One among the 47 countries where Bologna System was introduced is Romania. It has wide openness of universities and institutional communication, necessary and better relationship between knowledge procurement and adaptation of knowledge, between theory and practice and social built-up of New Higher Educational Frameworks. The Bologna System reviewedon European Council in Lisbon in 2001. With the installation of the system the members required the increase of quality, free mobility, employability, international competitiveness attraction of European higher education. Bologna system has offered many sort-term mobility programs for teachers studying abroad, visiting professor, ERASMUS, fixed-term employment, joint degrees, etc., to train high-value specialists. It prefers student-centered education to frontal teaching. Romanian higher education is similar to academic capitalism.

Everybody believes in something. Students evaluate the academic curriculum relating to employability, teachers think of curriculum as an integrated system of knowledge, skills, competences, employers hopes fast integration of graduates, the society regards the curriculum as the human quality of graduates. Social changes in Romanian society and the adaptation of higher education fitted in the new trends of global markets. All this process re-drew and re-conceptualized the activity of universities. One of the challenges is how universities can adopt and become flexible with the changes and what their speed to response to change is. Several curricula take disciplines and learning context to get a good position within university rankings. University of Oradea have 15 faculties, 47 departments 107 undergraduate study programs, 86 master programs, 11 doctoral schools.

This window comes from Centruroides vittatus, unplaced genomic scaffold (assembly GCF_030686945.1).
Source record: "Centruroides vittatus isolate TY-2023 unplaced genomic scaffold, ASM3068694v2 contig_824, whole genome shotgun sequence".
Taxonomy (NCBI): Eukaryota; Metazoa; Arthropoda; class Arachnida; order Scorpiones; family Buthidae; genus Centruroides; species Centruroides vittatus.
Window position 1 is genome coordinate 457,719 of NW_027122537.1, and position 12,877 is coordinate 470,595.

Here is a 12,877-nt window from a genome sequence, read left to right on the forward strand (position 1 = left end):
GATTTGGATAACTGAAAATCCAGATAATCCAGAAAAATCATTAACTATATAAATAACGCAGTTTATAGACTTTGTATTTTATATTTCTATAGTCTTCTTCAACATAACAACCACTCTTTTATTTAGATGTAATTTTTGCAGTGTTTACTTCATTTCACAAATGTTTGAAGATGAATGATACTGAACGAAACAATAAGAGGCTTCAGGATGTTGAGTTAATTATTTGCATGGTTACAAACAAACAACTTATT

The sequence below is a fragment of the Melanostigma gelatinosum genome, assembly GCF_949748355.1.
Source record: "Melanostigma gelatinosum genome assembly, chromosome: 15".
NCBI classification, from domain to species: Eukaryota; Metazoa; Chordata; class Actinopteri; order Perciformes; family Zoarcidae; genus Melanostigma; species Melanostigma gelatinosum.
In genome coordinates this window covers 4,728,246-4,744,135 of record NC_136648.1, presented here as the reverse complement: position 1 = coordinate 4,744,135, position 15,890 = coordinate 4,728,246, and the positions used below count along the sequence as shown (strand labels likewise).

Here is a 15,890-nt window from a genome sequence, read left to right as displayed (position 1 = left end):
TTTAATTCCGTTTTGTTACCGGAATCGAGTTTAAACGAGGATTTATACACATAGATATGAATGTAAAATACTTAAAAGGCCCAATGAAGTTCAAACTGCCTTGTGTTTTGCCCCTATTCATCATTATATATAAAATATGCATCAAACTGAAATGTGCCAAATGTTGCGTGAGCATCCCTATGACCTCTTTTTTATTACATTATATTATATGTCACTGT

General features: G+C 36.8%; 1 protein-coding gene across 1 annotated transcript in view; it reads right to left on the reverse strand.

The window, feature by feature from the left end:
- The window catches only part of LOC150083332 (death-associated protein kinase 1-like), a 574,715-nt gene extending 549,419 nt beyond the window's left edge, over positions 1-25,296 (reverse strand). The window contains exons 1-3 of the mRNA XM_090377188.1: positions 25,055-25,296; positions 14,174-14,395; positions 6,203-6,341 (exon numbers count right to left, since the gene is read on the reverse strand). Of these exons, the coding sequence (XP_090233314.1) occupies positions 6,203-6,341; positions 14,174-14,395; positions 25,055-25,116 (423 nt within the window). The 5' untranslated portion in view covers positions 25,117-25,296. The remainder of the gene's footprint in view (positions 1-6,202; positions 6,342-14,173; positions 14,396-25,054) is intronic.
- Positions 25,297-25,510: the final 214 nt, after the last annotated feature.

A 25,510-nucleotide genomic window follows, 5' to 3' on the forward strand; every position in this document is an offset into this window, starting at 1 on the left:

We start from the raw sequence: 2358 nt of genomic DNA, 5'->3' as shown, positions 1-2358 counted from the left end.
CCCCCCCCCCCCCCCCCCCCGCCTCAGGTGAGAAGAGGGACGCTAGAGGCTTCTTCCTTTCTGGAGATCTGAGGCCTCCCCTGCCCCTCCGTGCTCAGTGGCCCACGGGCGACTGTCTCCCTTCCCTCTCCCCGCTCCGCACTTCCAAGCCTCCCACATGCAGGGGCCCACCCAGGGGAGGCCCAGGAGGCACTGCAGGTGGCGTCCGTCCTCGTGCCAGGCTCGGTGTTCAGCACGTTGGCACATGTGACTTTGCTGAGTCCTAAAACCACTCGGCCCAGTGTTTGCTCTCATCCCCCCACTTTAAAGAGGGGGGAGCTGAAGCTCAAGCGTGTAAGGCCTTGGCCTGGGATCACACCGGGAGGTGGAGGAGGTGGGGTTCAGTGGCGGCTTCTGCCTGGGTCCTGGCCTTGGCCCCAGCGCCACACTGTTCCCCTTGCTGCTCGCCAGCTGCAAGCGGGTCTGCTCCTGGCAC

New Bologna system involved the three cycles of education (3 years BA/BSc, 2 years for MA/MSc and 3 years for PhD); there were particular situations of transition from 5 years programs to 4 year program. Different competence is necessary to get Bachelor’s and Master’s Degree (e.g.: the emphasis on skills, vocational development of skills, to express academic responsiveness).

The second article construes asymmetric students’ relations and de-professionalization, the case of teachers’ training. Students have social and institutional background to study to be teachers in Cross- Border Region. The students who came from lower strata choose closer institutions; students with higher strata choose the ulterior higher educational schools. Image of teaching professional has under and postgraduate students in teaching subjects.

The students study in higher education, they are able to divide the norms and values of their peers and to the degree they are able to meet the formal and informal requirements of establishment.